If Lincoln is the HCC pathway, then HCC students (at Garfield) would be re-assigned to Lincoln at 10th graders (and potentially 11th)

If Lincoln is NOT the HCC pathway, then the Lincoln boundaries will need to be significantly larger, and there will be a cascade of domino geo-splits. This would be very similar to the 850 elementary students who were slated to be geo-split all across the north end in order to open Cedar Park.

The consequence here are huge. Many people are under the impression that ONLY HCC students or students in new Lincoln attendance area will be geo-split TO Lincoln. The SAP vote will decide if there will also be splits between Ballard/Ingraham, Roosevelt/Ballard, Roosevelt/Hale and Hale/Ingraham.

Simply put, the largest component of the boundary decisions could be decided in the SAP vote.

Benjamin Leis said...

FWIW, I agree with Kellie. The consequences are much more extensive across the north end for everyone if the pathway goes away. HCC is effectively functioning as a capacity management tool in this region keeping the overcrowded schools from needing to shift their boundaries further.

Anonymous said...

@ kellie, that's why there need to be maps under consideration that address both potential options re: HCC. As it stands, however, most people (on the HCC blog anyway) seem to be interpreting the current proposed boundaries to PRESUME that HCC pathways will be eliminated and HC-identified students will be routed to neighborhood schools. People have been asking them to make the assumptions clear and develop maps that reflect the various scenarios, but maybe that doesn't matter at this point since the outcome of the SAP may determine whether or not significant boundary revisions are necessary. Then again, if the board is simultaneously looking at that those maps that presume elimination of the pathways while thinking about program placement, that seems likely to influence their votes on the SAP. Thoughts?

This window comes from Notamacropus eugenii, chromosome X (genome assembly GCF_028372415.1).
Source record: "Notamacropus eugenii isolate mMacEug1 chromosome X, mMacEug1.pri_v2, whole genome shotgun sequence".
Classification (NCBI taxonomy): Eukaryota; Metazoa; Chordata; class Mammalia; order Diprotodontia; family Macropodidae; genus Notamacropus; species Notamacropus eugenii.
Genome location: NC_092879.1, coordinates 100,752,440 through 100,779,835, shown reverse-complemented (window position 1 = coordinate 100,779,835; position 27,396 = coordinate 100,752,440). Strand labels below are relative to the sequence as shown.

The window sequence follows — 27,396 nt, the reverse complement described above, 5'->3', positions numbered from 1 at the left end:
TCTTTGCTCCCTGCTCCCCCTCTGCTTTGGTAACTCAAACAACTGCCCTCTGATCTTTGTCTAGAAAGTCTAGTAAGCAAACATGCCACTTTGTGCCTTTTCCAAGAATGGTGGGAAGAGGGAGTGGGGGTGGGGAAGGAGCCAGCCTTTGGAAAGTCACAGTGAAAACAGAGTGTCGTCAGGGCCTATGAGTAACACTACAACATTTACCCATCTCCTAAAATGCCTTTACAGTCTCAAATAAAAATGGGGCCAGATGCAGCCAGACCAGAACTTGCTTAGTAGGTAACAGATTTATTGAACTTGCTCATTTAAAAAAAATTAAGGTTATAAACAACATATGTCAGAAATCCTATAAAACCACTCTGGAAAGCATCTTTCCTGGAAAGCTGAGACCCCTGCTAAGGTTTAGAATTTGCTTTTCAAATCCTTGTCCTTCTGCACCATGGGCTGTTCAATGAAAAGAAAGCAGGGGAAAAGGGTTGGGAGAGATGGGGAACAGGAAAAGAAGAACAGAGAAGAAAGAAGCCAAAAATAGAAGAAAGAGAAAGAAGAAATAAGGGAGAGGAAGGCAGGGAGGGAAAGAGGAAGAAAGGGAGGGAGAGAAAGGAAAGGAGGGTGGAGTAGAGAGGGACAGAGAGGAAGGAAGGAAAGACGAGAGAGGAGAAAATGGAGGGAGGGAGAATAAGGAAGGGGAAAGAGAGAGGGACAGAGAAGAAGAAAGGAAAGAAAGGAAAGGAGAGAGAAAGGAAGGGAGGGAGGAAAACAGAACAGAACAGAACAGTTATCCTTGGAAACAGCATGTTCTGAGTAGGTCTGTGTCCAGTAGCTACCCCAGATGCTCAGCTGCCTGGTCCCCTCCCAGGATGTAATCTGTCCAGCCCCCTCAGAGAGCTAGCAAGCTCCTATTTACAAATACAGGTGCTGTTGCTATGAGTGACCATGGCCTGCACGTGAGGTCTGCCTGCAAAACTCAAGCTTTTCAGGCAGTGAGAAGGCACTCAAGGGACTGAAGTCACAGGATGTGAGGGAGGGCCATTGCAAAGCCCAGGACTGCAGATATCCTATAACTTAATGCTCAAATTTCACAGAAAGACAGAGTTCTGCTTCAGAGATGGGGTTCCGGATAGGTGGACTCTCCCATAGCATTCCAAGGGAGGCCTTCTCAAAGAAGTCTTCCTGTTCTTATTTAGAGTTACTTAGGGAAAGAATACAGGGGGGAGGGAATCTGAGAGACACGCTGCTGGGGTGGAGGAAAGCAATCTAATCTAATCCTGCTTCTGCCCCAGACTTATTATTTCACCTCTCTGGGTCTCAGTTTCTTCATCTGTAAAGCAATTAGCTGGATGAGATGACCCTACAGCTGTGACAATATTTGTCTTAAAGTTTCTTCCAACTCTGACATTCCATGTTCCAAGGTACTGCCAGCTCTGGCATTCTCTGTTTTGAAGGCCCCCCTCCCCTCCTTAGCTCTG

Anonymous said...

I missed the broader ramifications of the SAP, with a ripple effect resulting in the possibility of students being shuffled across various high schools in 10th and possibly 11th grades. This provides an even stronger argument for keeping 11th graders in place, and some forethought regarding the ability to maintain 10th graders in their 9th grade assignment schools. With the opening of Lincoln, schools will need to adjust to staffing changes. Additional changes to the student body will result in further disruption if incoming students have different academic needs and goals than the students who are reassigned.

The HCC plan is a huge wild card. Is there a large enough cohort to distribute HCC students to two north end high schools? Maybe Ingraham (IBX) and Lincoln (focus on APP and music, which has been the draw for attending Garfield). This could mirror offerings in south end schools, with Garfield having a focus on a wide range of APP offerings and Sealth offering and IB program.


Anonymous said...

The HCC plan is a huge wild card. Is there a large enough cohort to distribute HCC students to two north end high schools?

If they are talking about a new service model for high school HC, are pathway schools part of it? It seems the wild card is not about where they would place cohorts, but if they would make any effort to maintain the cohort model.

not hopeful

kellie said...

IMHO, Lincoln is a great location to be an HCC cohort school.

1) Lincoln is physically very close to both Ballard and Roosevelt. This makes Lincoln an ideal location for a magnet program. Without a magnet program at Lincoln, you are forced to draw some very bizarre boundaries.

2) The demographics of the Queen Anne, Magnolia, Fremont neighborhoods have an exceptionally high number of HCC qualified students. This makes a very natural cohort who will already be at Lincoln regardless.

3) Since 500 seats are being added to Ingraham at the same time, this is more like opening 1.5 high schools. IB is a very popular option and it makes a lot more sense to keep Ingraham boundaries smaller, and rely on the attractiveness of the program to fill the school. As Ingraham has had long wait lists at every grade for many years now, that is a pretty safe bet.

Anonymous said...

@ kellie,

Yes. Geographically, Lincoln is a great location for an HCC school. Programmatically, however, maybe NOT, as the planning principal is considered by many to be opposed to advanced learning and is taking it in an "innovation school"/project-based learning direction. HCC families who end up at Lincoln--regardless of whether because it's the pathway or because pathways are disbanded and it's their neighborhood school--may find it challenging to access the desired level of rigor.